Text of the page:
Of course, everybody loves prototypes. They give you a picture that's worth a thousand words. But most prototypes don't uncover the user requirements that lie behind the scenes, such as requirements about data and business rules. For that you need the other views.
Budgeting Benefits From Interface Analysis
Estimating project costs is often more art than science. Yet understanding the costs may help the business side more effectively prioritize the requirements. You can improve your estimates by knowing the number and types of interfaces early on. Keep in mind that budgeting down to the individual interface level is difficult without a valid model.
There might also be some interface costs that may include special resources that you might not think of without the discipline imposed by a model. For example, if you're building complex user interfaces, you may need significant time in a usability lab. In this case, you will need to budget for that expense as well as schedule time in the lab.
Leveraging a logical data model, a detailed data dictionary, and detailed business rules not only can speed interface analysis tasks, but also can improve the quality of the interface requirements. Conversely, you can increase the value of the logical models by incorporating the interfaces' data and rules, thus helping build a non-redundant set of requirements.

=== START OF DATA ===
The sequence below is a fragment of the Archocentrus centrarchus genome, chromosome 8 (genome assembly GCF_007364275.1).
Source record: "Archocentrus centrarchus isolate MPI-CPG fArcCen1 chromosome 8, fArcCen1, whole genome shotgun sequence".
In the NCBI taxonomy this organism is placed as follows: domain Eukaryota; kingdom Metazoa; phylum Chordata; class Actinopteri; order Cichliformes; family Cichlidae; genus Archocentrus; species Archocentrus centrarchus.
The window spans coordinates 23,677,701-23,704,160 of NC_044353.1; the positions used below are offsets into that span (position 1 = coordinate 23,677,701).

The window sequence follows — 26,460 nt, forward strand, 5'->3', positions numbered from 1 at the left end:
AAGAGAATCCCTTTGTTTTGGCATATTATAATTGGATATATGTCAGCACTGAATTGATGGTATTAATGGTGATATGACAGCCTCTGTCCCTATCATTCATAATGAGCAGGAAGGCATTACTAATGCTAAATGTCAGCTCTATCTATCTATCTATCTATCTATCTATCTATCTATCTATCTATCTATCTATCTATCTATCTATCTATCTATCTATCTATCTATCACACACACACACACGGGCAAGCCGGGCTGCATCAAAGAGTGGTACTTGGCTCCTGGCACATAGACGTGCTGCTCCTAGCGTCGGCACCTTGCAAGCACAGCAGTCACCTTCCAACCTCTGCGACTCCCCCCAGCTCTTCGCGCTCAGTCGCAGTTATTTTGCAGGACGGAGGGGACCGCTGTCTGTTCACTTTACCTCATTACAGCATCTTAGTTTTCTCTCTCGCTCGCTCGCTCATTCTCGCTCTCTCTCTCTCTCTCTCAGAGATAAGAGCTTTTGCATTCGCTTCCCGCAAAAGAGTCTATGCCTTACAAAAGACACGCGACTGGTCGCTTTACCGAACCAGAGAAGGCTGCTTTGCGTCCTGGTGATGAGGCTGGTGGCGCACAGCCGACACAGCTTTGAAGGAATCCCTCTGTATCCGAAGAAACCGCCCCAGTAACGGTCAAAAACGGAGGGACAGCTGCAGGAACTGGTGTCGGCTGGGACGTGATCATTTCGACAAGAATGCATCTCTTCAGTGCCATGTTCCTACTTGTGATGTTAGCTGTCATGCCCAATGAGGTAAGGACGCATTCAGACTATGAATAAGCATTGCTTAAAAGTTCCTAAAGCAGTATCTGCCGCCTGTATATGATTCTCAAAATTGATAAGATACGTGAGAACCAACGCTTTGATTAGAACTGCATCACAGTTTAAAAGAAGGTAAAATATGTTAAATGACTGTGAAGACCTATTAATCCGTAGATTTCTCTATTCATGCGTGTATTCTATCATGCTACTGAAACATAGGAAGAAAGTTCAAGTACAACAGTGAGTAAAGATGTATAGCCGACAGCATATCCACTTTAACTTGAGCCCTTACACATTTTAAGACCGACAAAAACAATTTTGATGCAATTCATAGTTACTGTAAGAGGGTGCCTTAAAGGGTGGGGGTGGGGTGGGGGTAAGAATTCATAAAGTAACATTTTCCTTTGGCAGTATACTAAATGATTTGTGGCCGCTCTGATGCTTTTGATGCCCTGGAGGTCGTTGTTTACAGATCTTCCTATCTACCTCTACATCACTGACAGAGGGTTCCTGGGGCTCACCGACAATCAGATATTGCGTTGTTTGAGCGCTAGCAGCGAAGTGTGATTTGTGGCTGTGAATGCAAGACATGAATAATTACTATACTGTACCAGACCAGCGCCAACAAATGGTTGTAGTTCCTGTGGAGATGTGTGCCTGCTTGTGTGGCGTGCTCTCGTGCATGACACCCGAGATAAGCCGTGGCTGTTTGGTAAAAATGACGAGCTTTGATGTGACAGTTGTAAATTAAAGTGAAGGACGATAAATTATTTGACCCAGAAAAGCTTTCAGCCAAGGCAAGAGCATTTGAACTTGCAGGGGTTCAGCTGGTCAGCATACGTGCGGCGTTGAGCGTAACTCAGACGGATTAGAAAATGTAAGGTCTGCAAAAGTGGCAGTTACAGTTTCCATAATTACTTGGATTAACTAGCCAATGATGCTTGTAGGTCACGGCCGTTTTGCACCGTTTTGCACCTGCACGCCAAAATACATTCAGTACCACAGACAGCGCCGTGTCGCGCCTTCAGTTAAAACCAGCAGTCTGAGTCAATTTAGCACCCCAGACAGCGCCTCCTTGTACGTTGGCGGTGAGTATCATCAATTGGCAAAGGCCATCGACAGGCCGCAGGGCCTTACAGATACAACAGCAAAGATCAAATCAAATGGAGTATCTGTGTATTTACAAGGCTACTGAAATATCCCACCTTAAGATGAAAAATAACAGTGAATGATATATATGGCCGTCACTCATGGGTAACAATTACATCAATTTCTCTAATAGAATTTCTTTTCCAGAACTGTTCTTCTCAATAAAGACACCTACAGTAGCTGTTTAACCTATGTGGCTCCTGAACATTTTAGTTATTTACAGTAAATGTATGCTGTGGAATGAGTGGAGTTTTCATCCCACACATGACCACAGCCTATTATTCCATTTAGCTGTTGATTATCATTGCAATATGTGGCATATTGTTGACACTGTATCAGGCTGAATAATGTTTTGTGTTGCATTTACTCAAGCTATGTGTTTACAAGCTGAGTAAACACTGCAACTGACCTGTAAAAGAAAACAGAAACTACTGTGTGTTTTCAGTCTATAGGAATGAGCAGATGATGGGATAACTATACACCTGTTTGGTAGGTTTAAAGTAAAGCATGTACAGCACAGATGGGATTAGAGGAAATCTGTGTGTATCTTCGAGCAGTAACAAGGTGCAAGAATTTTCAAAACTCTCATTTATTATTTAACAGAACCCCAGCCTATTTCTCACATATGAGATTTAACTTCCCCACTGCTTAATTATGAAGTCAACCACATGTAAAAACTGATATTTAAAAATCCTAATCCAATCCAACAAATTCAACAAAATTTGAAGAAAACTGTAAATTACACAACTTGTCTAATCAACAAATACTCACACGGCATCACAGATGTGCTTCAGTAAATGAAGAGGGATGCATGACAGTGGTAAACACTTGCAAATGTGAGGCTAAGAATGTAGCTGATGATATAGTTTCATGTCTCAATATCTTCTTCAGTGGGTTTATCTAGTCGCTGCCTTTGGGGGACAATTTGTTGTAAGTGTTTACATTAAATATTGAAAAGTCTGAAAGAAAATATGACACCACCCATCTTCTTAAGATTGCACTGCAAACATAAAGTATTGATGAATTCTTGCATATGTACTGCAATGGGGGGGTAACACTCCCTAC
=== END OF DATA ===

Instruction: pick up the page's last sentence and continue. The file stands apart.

Good Old Project P
Make sure that you're studying all the interfaces during interface analysis: user interfaces, system-to-system interfaces, and external hardware device interfaces. If you wait until the design phase to understand the basics of system-to-system and hardware interfaces, you'll be taking an unnecessary risk. In the example below, we learn what happened to Project P's team, which waited to map out the interfaces until after the design phase.
The project P team, working on a Web application, invested many resources over many months building a detailed prototype. Representatives of the future user community participated in numerous reviews. The business owner signed off on the navigation and the screen layout and expected the new application to be up and running shortly.
The development team quickly built the presentation layer, but things fell apart when they tried to go deeper. The culprit? An interface with an existing system owned key data needed by project P. In the rush to prototype the user interface, the team had neglected the analysis of the system-to-system interface.
They got it right-eventually. Project P's manager negotiated with the application's manager for urgent support, but the project was still tremendously delayed.
A for Analysis
It may be difficult to allocate limited assets to analyze interfaces early in a project, but it's an investment that keeps on giving.
My thanks go to Ellen Gottesdiener and Meilir Page-Jones for their helpful review of this column.
- Customer-Centered Products: Creating Successful Products Through Smart Requirements Management, by Ivy Hooks and Kristin Farry.
- "Events to the Rescue," by Mary Gorman, October 2006 StickyMinds.
- The Software Requirements Memory Jogger: A Pocket Guide to Help Software and
Business Teams Develop and Manage Requirements, by Ellen Gottesdiener.